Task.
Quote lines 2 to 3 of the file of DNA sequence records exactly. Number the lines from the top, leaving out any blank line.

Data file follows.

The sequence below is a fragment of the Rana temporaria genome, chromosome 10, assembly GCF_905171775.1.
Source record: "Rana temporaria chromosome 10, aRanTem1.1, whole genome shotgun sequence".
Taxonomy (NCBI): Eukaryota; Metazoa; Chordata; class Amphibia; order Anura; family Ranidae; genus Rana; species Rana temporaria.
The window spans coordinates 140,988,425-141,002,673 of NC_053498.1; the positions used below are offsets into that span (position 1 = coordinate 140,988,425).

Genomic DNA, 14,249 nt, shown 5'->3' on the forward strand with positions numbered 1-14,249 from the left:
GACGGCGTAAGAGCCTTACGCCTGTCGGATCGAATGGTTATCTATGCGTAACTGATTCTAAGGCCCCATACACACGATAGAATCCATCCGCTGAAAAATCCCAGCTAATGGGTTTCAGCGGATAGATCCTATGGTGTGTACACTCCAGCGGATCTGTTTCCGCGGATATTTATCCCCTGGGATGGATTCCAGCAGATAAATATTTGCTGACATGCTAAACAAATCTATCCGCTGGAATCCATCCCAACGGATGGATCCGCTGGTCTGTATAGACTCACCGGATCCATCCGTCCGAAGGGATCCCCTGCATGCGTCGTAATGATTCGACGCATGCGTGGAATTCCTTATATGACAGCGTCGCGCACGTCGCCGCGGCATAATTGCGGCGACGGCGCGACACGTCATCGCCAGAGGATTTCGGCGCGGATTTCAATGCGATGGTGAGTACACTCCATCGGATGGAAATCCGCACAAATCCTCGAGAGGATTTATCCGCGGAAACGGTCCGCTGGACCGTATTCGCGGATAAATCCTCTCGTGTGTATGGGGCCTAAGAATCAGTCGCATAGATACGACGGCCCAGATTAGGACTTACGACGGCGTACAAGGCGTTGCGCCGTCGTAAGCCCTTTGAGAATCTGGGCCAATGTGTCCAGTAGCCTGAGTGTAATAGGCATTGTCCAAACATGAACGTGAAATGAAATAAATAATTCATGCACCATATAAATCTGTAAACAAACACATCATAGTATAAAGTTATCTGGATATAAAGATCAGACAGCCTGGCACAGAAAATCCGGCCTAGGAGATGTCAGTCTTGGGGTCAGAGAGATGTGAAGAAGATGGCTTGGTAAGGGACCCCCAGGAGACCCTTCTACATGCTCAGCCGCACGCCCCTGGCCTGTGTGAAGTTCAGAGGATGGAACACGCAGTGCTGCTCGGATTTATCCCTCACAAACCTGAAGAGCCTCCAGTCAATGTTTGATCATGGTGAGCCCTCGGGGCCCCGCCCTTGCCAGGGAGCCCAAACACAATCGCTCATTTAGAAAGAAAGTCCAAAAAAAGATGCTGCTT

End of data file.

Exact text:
Source record: "Rana temporaria chromosome 10, aRanTem1.1, whole genome shotgun sequence".
Taxonomy (NCBI): Eukaryota; Metazoa; Chordata; class Amphibia; order Anura; family Ranidae; genus Rana; species Rana temporaria.